Don’t be afraid to ask questions. This is a learning opportunity, and you should use this opportunity to ask questions. We will always try and help you to answer these, but we may not always answer the way you expect. We may think it would be more beneficial to suggest that you look this up and tell us about it the following week or ask what you think first. We want to give you this opportunity for you to show your knowledge as much as learn.
Have a go!
Be willing to have a go. We will talk to you about the way you learn best whether that is being thrown in at the deep end or gradually give things a go. Whatever way works best for you, we will support you to do this, but you have to be willing at some point to have a go and make mistakes. Do not be afraid of making these mistakes as this is what you learn most from.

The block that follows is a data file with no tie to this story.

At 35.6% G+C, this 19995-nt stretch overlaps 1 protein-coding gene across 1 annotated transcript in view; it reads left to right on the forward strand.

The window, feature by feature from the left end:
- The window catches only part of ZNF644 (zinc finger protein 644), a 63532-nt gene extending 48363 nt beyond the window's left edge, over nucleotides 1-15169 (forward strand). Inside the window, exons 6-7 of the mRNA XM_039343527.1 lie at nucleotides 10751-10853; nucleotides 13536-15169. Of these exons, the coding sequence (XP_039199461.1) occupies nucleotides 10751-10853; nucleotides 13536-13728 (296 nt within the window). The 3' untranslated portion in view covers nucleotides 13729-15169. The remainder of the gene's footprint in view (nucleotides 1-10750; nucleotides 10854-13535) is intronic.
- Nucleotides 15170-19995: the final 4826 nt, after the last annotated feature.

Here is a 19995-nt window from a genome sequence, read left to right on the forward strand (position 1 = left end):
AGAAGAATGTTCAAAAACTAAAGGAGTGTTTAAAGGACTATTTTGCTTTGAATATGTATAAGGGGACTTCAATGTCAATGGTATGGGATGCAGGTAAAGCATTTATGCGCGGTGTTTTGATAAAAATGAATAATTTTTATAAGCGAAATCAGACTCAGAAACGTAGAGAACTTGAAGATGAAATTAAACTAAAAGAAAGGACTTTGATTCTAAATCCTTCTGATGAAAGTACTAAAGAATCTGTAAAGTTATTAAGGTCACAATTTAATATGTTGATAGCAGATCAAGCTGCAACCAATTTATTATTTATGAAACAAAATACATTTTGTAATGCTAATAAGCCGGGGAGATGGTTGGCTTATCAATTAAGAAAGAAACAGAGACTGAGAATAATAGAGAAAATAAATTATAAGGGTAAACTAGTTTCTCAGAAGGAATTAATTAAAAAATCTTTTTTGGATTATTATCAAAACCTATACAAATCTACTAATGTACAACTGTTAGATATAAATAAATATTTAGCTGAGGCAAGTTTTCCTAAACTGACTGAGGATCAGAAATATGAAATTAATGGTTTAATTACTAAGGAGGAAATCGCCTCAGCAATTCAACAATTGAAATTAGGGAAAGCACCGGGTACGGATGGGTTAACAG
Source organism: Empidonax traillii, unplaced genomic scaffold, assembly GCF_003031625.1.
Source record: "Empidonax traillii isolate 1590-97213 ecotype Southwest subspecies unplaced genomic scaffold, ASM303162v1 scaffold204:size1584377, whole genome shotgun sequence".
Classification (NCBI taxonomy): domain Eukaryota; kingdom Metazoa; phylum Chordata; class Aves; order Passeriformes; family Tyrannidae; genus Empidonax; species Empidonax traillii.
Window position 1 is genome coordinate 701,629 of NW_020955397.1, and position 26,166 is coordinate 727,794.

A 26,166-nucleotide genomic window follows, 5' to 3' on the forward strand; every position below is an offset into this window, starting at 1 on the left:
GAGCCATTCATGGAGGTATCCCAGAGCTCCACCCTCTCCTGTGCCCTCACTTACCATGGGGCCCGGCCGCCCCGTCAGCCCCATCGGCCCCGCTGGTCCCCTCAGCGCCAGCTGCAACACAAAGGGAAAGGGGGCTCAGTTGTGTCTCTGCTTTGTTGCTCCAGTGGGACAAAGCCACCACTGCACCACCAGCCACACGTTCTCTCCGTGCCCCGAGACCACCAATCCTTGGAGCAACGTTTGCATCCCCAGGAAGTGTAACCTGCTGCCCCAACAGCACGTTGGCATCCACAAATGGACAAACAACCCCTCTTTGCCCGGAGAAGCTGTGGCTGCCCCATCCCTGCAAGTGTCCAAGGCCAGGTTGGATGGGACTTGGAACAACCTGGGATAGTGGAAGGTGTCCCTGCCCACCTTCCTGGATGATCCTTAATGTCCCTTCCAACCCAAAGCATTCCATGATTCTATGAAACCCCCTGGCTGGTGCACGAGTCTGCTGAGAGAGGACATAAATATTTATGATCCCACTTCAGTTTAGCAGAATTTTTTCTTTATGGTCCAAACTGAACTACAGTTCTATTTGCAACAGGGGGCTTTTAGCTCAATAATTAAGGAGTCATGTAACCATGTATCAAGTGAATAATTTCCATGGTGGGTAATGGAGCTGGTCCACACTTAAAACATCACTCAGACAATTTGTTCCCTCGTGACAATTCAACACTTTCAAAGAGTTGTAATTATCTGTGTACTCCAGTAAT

You gave it a go, it did not go to plan and that is okay. There will be sessions for every one that stick in their mind. We do not expect every session to go well. We just want to see that you learn from the ones that didn’t. Reflection is a tool that will take you throughout your career. It can be about learning about yourself as much as about the job. Reflection does not need to be negative or a learning experience, a reflection can just as much be a celebration of the thing that went amazing and what factors contributed to it and how you are going to keep doing these things.